How do I ensure I'm compliant?
Essentially it’s about making sure you have the correct tools, policies and processes in place. Don’t rely on templated documents as these won’t ensure compliance. Every business is different and has its own way of doing things. As such, your data protection policies should be tailored to your specific business needs.
A good starting point is to take action by mapping your data. Understanding how your data moves within your organisation will help you identify areas which could cause you problems. Remember, personal data can only be processed if you can rely on a legal basis to do so. The GDPR provides six legal bases for processing: consent, performance of a contract, a legitimate interest, a vital interest, a legal requirement, and a public interest. As a business you will probably end up relying on a few of these when processing data. You need to establish which ones you will use and consider them each time processing takes place.
If you’re a larger organisation then staff training is imperative to ensure your employees understand the basic principles of the GDPR.
Also, don’t forget about your website as this often gets overlooked when organisations implement data protection processes. If you are collecting data through your website then legally you need a Privacy & Cookies Policy and a compliant cookies pop up. You would be surprised how many websites aren’t compliant. Not just small organisations either, even the big corporate well-known businesses are often inadequately protected.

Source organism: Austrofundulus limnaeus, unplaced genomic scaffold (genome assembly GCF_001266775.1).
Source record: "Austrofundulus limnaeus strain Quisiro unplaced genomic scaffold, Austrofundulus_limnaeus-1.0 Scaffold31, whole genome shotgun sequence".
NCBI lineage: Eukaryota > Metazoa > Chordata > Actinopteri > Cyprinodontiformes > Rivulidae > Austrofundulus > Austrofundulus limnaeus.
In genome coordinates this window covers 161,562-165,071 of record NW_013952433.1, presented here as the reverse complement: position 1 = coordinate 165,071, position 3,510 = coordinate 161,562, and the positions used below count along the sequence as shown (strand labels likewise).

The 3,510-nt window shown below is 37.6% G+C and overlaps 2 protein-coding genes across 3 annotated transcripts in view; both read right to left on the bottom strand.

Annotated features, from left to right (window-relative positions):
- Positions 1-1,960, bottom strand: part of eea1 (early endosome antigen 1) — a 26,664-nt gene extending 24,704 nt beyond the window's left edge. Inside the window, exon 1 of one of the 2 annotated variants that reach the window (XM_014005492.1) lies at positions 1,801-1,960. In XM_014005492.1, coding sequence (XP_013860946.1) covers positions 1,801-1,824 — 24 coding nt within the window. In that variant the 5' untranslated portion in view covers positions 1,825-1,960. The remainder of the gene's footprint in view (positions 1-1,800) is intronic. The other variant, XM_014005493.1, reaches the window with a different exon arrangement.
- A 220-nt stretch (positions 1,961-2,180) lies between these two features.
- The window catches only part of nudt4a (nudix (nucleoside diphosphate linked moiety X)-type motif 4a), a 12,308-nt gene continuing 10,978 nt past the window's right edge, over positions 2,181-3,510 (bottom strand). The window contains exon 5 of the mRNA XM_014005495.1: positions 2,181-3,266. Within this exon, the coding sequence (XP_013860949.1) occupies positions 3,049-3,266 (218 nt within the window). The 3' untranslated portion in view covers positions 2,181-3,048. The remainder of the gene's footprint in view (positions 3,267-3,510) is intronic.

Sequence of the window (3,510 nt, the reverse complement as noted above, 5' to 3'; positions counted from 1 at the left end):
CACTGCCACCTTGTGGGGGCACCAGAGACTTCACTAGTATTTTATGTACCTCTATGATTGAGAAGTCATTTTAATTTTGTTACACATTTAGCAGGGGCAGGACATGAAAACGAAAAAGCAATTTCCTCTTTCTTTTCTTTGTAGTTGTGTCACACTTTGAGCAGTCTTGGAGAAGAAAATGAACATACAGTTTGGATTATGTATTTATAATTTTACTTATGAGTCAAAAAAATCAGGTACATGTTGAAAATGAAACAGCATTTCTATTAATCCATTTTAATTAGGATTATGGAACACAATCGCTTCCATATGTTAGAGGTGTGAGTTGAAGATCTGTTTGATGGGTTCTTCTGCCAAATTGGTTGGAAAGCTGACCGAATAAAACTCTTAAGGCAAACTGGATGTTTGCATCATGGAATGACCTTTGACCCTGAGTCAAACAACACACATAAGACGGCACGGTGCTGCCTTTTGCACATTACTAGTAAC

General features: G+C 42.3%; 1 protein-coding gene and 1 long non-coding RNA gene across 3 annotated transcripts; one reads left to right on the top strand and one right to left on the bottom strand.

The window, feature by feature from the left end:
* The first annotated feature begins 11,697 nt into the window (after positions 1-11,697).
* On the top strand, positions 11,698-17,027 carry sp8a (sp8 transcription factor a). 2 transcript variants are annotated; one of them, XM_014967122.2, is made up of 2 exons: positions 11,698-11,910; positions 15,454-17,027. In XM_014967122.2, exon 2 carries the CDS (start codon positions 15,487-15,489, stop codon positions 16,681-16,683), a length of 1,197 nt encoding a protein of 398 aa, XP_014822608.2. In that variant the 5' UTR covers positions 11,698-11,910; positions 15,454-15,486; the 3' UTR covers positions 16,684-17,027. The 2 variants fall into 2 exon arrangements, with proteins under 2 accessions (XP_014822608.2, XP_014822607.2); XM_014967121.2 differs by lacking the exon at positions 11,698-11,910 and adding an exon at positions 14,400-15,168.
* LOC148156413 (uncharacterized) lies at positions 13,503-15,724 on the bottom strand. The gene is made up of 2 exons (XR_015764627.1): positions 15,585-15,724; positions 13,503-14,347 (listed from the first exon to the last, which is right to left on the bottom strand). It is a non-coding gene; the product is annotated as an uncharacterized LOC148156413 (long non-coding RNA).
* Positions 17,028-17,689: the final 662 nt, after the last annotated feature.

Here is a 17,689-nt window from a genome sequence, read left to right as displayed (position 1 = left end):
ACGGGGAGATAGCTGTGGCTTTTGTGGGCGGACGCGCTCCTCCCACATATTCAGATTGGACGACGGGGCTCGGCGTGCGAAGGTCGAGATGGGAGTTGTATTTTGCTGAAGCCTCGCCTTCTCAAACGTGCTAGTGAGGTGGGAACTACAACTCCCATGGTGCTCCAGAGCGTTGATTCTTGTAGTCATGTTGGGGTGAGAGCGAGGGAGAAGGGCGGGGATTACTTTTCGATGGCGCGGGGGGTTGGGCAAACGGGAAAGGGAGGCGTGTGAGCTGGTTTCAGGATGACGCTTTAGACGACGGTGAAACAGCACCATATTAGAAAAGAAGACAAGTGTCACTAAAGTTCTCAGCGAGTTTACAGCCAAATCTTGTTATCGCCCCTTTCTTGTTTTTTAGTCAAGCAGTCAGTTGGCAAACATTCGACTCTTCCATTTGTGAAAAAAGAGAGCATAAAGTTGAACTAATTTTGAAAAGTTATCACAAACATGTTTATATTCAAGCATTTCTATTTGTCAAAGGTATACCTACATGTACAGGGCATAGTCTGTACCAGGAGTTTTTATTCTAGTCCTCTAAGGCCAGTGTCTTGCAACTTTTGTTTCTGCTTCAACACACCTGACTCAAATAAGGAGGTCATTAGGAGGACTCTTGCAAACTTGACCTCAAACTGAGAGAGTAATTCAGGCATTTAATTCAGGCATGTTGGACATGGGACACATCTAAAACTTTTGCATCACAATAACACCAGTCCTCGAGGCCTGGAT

Registration with the Information Commissioner’s Office (“ICO”) is a must, 99% of businesses are required to register. Clients have contacted us recently to say they have received a letter from the ICO because they aren’t on their register. The annual fee is minimal: If you fall into tier 1 then it’s £35 if you pay by direct debit and £40 otherwise.
Know your deadlines
An important point to note regarding data breaches is the strict reporting deadline. The legislation states that any data breach you become aware of should be reported to the ICO within 72 hours. Failure to do so could result in a fine. The ICO’s website is fantastic and full of really helpful information. The need to report will be dependent upon the severity of the breach. We recommend that you use the ICO’s self-assessment tool to establish this.
Finally, you should review all your data protection policies and processes regularly. It’s not enough to implement and then forget all about them. This will ensure that the data you collect is accurate and safe.
K&K Legal Consulting offer legal consultancy to small businesses (including our own!). They can help with everything from legal document reviews and drafting to Compliance Power Hours through to aged debt support. If you need support in any of these areas, please get in touch.